It was nobody’s fault that this had not been spotted.  The wife was in person, and husband’s counsel had been recently engaged and had huge amounts to deal with. Holman J had not himself spotted it, explaining of course that he had dealt with a huge number of cases in the intervening period.

 

  1. If any of the counsel who had appeared at the FDR were still engaged and appearing at this hearing, I have no doubt that any one or more of them would have flagged up at once that I had conducted the FDR and, accordingly, that I could not conduct this hearing. It also goes without saying that if I, personally, had had the least recollection or appreciation before this case began yesterday morning or, indeed, in its early stages yesterday morning, that I had conducted the FDR, I would have said unhesitatingly and without more ado that I was disqualified from conducting the present hearing and that another judge would have to be identified.
  2. I do not accept any personal responsibility for what has happened. So far as I am aware, there is nothing in any of the highly selective documents that have been prepared for the present hearing which identifies me as having conducted the FDR. As I commented earlier today, in the 18 months or so between the FDR on 15 December 2017 and late July 2019, I have probably conducted hearings in at least 500 cases, some of them long, some of them very short, and not including in that figure the very large number of cases that I consider and adjudicate upon on paper, in particular when sitting in the Administrative Court. So it did not impact upon me for one moment when I embarked upon this hearing that I had conducted the FDR. Frankly, it did not occur to me to enquire whether I had done so, because one is so accustomed to the lawyers for the parties, or the court administration, ensuring, in advance, that cases are not listed before the judge who conducted the FDR.

 

Having taken stock, both the husband and wife were prepared for Holman J, who was nearly half-way through the case to continue and see it through, despite the usual provisions that a Judge who dealt with the FDR plays no part in the later case.

 

(For those who don’t do money cases, an FDR is a Financial Dispute Resolution hearing, and the Judge at that hearing basically gives a steer as to what he or she would do, being able to speak freely because they would not be the Judge at a contested hearing. Sometimes that steer leads to one side or another being willing to compromise and the case settle. Sometimes, as here, it doesn’t and the case still goes on to a fight.   It is a bit like a Settlement Conference. So imagine a Settlement Conference, not working, and then a Care Order is made by another Judge and then later there’s an application for a Recovery Order that accidentally goes before the Judge who does the settlement conference, but it is only mid way through the evidence that this gets discovered )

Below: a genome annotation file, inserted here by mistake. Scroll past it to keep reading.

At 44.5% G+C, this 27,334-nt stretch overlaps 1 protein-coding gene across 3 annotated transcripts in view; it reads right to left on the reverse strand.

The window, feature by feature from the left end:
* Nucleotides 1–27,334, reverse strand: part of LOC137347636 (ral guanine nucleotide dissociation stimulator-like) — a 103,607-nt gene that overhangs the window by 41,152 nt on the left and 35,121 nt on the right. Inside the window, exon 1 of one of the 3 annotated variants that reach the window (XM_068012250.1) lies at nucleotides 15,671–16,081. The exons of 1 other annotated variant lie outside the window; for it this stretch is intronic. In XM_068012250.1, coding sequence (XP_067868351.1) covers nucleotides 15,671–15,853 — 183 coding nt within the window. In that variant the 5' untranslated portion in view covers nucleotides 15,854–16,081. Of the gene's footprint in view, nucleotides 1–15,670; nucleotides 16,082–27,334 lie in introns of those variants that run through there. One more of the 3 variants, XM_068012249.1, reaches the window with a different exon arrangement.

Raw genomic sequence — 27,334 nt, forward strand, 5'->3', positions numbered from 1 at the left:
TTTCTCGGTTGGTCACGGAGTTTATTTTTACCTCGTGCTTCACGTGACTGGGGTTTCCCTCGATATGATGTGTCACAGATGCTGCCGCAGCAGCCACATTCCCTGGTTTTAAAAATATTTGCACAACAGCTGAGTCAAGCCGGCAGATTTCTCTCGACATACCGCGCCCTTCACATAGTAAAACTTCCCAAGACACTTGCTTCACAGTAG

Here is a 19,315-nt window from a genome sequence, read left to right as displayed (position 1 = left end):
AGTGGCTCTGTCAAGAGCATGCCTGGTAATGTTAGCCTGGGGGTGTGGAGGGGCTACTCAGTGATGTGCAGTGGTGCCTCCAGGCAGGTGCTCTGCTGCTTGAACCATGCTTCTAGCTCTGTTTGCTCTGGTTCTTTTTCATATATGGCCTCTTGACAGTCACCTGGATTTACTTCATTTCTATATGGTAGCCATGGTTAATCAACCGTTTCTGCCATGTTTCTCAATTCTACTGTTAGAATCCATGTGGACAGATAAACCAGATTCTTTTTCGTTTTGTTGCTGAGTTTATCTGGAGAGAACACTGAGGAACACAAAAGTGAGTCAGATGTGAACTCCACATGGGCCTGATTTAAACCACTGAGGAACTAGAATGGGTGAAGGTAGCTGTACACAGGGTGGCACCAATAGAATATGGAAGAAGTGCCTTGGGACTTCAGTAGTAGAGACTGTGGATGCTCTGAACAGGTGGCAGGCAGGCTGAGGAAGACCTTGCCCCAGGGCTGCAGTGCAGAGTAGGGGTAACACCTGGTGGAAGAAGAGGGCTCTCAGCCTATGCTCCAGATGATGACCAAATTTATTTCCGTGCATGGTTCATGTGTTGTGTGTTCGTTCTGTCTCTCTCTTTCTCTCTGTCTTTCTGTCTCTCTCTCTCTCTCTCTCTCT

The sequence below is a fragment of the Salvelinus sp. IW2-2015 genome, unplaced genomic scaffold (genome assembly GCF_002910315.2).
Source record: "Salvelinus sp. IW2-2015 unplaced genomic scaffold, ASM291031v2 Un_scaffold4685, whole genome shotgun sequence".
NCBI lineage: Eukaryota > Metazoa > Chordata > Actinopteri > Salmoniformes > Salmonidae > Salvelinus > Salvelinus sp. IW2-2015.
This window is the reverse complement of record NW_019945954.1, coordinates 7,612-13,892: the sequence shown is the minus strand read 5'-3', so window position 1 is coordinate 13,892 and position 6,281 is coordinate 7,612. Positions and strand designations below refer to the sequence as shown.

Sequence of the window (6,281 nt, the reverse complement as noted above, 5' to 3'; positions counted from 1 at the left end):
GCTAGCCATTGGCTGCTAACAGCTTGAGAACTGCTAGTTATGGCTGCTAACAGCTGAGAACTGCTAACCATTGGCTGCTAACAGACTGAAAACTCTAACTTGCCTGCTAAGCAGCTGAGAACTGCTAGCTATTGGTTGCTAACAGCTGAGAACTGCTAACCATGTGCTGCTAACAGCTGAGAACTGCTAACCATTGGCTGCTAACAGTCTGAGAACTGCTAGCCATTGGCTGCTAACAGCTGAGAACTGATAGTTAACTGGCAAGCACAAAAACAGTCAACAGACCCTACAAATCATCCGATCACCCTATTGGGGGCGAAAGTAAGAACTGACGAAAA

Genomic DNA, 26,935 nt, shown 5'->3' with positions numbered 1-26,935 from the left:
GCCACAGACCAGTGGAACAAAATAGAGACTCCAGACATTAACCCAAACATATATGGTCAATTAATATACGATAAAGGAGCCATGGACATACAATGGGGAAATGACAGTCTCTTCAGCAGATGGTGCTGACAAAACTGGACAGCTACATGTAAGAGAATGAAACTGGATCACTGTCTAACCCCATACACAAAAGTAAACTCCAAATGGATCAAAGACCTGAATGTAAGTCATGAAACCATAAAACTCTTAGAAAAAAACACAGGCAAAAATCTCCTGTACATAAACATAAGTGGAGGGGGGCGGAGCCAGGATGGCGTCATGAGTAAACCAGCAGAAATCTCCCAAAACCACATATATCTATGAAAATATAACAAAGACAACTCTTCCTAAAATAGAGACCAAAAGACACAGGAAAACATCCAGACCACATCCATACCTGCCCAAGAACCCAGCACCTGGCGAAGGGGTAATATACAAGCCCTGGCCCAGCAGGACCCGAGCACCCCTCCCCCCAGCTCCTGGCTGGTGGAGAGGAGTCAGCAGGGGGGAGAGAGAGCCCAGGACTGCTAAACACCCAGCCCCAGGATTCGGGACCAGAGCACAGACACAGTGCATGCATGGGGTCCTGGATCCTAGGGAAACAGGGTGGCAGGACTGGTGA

However, Holman J looked carefully at the rules and found that rather than it being the Judge “should” not be involved in any further decisions, the wording was ‘must not’ and that he could not find a basis for allowing it, even with consent, although there was skilful argument that the overriding objective in the Family Procedure Rules might allow such a thing where both sides consented.

 

  1. I have, in the limited time available to me, given very careful and anxious consideration to whether, building upon what Lawrence Collins LJ had said at paragraph 35 and 36 and Goldring LJ had said at paragraph 61, I might hold that the requirement of the rule can be waived by the parties. Whilst in some circumstances at some future date it may be open to the Court of Appeal to develop the jurisprudence in that way, it currently seems to me that it is not open to me to do so. Those observations in those paragraphs are entirely obiter. As I have said, it seems to me that the policy as described by Thorpe LJ in paragraph 26 and his very clear statements in the last two sentences of paragraph 28 simply preclude waiver.
  2. For those reasons, and as it has now emerged (and has been checked and verified) that I did hear the FDR between these two parties on 15 December 2017, I conclude that the mandatory effect of rule 19.7(2) is simply that, as the rule says, I must have no further involvement with this matter at all. Judges have many powers and discretions under rules of court to relax, or even waive altogether, the impact of many rules upon a party or parties. But where a rule says, without discretion, that a judge must not do something, he must not do it. In a sentence, he must obey the law.
  3. For that reason, I propose to bring this hearing now to a complete halt. Anything that I have said during the course of the hearing, including indications that I gave as to the manner in which I intended to deal with some of the applications, are, in my view, complete nullities. This will have to go back to be heard from scratch before another judge on a date just as soon as it can be fixed.

 

https://www.bailii.org/ew/cases/EWHC/Fam/2019/2135.html

 

Shokrollah-Babaee v Shokrollah-Babae [2019] EWHC 2135 (Fam) (25 July 2019)    

Dingoes ate my decree absolute

 

Well of course they didn’t.  But in this case, decided by Mostyn J, a man who got divorced in 1997 and wanted to remarry asked the Court for a copy of his decree absolute. The Court had a look and declared that it was being economical with its visibility.